The last big one is one of the best, and probably the least known:
Bird-Friendly Certified. This certification comes from the Smithsonian Migratory Bird Center and requires extremely strict adherence to the guidelines of shade-grown coffee—it even mandates a canopy height. Bird-Friendly Certified coffee is also, by requirement, organic, meaning you get kind of a two-for-one. The name of the certification isn’t great; something like “direct trade” sounds an awful lot more powerful and important than “bird friendly.” But this certification is hugely important. If you see the green and brown Bird-Friendly logo on your coffee? You’re getting some good stuff.
Ionescu notes that these certifications aren’t everything. “Just having a certification doesn’t guarantee that the farm is sustainable,” she says. “It could be organic certified but the farmer might not make much money, or the coffee quality might not be good.” And there’s basically no way for a consumer to casually learn reliable information about a coffee supply chain; companies have a firm incentive (in the form of dollars) to present themselves as the pinnacle of green-friendly, labor-friendly producers, and the dearth of third-party verification can make it hard to trust any of that.
Daily print volume
Finding the right label printer depends a lot on how many labels need to be printed on a regular basis. Think about the number of labels that you need to print and if the answer is a low number, then perhaps an entry-level machine is more suitable. On the contrary, if you have to print larger volumes of labels then getting a more professional machine will do the trick.
Thermal printing resolution is measured in dots per square-inch or DPI. The market offers some varied selections but usually, 200dpi is the standard resolution for most printers. For most applications like barcodes and larger text on the label, this resolution is sufficient. These machines also tend to be less expensive. However, there are also label printers that can give your labels a more professional finish with crisper details as they offer higher resolutions like 300dpi or even 600dpi. These label printers are worth considering if you have a bigger budget and you want to make a really solid investment in the quality of your labels.
The Zebra ZQ110
Examples include the Brother RJ-2050 and RJ-2150 label and receipt printers (with Bluetooth, USB and Wi-Fi connectivity, including AirPrint support) and the Zebra range including the ZQ110, which is said to be the “smallest mobile receipt printer”.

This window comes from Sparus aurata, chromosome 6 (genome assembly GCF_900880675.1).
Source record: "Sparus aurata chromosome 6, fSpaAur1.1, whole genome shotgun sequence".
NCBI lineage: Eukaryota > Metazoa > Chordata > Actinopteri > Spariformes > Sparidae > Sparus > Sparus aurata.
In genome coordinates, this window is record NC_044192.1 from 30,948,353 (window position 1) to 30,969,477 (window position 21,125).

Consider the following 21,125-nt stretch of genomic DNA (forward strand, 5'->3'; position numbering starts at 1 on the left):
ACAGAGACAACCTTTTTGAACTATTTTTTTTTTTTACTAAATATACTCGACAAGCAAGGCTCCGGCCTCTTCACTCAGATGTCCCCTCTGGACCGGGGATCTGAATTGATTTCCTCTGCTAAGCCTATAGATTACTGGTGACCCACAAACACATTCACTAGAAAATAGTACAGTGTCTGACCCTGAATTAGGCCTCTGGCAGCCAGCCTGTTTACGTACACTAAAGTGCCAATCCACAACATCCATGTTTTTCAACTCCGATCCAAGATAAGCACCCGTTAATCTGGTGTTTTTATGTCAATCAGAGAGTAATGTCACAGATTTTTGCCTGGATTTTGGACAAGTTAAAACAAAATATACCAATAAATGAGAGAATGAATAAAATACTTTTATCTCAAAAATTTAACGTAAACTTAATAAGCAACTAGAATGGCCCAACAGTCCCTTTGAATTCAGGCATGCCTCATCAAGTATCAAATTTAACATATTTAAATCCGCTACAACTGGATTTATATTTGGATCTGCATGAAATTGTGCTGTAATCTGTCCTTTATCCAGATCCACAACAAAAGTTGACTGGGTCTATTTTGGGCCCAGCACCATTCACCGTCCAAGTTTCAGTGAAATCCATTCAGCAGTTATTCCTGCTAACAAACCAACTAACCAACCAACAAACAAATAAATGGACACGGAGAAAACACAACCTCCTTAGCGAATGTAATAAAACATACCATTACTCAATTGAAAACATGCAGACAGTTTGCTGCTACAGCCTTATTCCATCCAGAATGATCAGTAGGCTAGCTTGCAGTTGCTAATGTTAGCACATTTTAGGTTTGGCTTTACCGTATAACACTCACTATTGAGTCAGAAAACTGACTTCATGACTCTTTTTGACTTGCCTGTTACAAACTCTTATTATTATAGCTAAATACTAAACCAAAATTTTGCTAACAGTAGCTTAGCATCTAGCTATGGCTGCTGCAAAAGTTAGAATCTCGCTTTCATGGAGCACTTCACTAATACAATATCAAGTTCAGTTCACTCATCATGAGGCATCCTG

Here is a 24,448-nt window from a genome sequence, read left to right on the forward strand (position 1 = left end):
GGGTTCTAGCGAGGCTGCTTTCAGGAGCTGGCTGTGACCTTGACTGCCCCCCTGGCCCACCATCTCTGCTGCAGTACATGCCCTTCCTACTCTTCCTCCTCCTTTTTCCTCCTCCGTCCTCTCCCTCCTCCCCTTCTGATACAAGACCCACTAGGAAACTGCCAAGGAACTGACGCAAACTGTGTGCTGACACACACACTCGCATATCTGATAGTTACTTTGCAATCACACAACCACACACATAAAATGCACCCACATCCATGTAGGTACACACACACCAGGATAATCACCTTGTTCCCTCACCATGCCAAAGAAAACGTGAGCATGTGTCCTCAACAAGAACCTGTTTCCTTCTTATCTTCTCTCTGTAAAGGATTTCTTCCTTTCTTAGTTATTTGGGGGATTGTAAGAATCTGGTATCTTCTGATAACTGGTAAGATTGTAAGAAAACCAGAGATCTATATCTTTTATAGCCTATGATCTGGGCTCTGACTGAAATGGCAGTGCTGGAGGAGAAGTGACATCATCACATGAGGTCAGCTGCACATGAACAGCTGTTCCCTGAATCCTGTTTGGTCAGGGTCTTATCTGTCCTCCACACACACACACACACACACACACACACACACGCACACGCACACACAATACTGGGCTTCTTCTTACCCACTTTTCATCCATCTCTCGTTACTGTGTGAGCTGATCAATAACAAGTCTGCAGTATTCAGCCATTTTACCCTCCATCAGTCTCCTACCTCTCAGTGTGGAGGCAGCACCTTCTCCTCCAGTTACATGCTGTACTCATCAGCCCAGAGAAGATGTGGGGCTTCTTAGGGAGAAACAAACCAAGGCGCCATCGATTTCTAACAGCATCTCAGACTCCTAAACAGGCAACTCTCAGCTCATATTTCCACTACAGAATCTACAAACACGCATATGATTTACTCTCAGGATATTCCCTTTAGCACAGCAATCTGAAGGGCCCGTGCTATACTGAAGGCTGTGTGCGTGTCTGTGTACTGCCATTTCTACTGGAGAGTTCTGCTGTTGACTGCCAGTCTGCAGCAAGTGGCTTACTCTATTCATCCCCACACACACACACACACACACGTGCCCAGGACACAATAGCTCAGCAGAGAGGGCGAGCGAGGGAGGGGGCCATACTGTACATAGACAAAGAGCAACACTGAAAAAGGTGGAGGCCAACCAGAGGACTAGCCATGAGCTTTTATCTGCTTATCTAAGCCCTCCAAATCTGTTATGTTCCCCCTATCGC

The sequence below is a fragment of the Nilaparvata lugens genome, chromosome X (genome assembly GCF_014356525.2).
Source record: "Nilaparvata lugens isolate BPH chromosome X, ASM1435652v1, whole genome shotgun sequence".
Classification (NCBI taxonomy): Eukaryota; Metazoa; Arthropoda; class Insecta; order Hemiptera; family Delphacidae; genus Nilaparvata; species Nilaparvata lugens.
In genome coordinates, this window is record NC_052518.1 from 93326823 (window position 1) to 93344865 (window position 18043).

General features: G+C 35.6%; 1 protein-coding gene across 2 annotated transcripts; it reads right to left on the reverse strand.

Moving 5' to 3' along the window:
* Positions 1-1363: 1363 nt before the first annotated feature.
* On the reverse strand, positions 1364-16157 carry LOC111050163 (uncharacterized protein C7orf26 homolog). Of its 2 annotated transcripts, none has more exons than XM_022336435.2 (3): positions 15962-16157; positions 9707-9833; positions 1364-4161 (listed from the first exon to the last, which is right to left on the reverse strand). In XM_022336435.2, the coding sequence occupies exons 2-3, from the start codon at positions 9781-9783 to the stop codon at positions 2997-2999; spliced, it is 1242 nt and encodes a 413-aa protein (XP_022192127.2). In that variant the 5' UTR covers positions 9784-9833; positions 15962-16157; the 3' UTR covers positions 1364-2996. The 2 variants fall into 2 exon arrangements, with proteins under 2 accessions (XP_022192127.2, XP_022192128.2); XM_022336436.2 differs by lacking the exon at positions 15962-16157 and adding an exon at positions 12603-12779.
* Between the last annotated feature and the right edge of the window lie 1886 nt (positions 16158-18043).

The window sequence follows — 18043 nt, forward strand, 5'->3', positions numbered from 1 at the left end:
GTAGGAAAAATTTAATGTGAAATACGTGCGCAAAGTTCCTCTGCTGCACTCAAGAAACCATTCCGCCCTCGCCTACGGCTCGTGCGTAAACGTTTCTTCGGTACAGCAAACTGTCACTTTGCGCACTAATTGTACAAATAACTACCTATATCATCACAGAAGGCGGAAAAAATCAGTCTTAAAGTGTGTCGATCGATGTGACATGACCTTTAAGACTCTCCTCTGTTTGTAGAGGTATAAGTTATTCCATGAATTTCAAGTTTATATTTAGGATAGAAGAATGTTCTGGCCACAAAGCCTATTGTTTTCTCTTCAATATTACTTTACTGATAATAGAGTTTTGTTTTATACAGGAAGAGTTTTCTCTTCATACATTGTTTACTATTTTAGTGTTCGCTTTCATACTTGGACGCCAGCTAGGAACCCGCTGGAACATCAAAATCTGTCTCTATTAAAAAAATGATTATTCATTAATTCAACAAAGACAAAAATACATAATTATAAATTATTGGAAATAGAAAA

The Brother PT-P-300BT
Examples include the Brother PT-P-300BT (which we reviewed earlier this year) and QL-810W (unlike most models in its category, this one can print in two colours), Epson LabelWorks LW-600P (which takes advantage of the voice recognition system on certain smartphones), and Zebra ZD500 (with optional 300dpi resolution).
ID card printers
Small businesses sometimes need to produce their own ID or membership cards – gyms are an obvious example, or you might want to restrict loyalty discounts or offers to the customers that earned them, not their friends or family.
Light and heavy media
Printers are designed to handle a certain range of paper thicknesses, and most manufacturers recommend against the use of very thin or very thick stock. For example, the Epson WorkForce ET-4550 in our office specifies 6to 95gsm (typical office paper is 80gsm).
But if you look around, you can find exceptions. One is the Oki C911dn which handles 5to 360gsm. It can also print on sheets as small as Aand on banner material up to 1.3m long. Gloss paper, film, transfer paper, waterproof paper and other types of material are supported.
We’re treating this as a catch-all category for wide-format printing for proofing, packaging and outdoor marketing, because we suspect that most of these printers go into businesses that provide print services for clients rather than for purely in-house use.
Here are some options that illustrate the diversity in this market.
The Epson SureColor P7070 is sold largely on its ability to deliver 9or 9percent of the Pantone range, depending on whether ‘light light black’ or ‘violet’ is selected as the tenth ink. The main applications are fine art printing and colour-accurate proofing.
The HP Scitex family comprises industrial-scale presses for printing signs, displays and packaging.
Why you should trust me
But it’s not just my own expertise you should trust. In addition to talking to several at-home labelers, I also interviewed Elizabeth Halen, owner of Flying Monkey Bakery in Philadelphia to get an idea of what small businesses could need from a labeler; as well as Amanda Sims, home editor of Food52; and Certified Professional Organizers Amy Trager, Ellen Delap, and Helene Segura.
Brother laminate labels were far superior to the Epson labels, which resisted removal and reapplication and failed the dishwasher test miserably.
The coated Brother labels performed well in our handling and durability tests. It was easy enough to lift up a corner and remove the label, and labels were still sticky enough to reattach. They suffered a bit during their time in the dishwasher, but if allowed to be left in place, they re-adhered as they dried. In this regard, Brother laminate labels were far superior to the Epson labels, which resisted removal and reapplication and failed the dishwasher test miserably: The Epson labels slipped off during the dishwasher test and one became stuck to the bottom of a plate. It took a razor blade to remove all remnants of the label.
The Brother PT-D2is easy to maintain. To access the tape and battery compartment, you push a clearly marked button on the top edge of the unit to release the latch. The back panel swings open, allowing easy access, while also remaining attached to the unit along the bottom edge. Once you’ve inserted the tape or batteries, it closes smoothly and with a satisfyingly sturdy click. The Gadgeteer review of the PT-D2has a good photographic rundown of how to do this if the manual isn’t enough.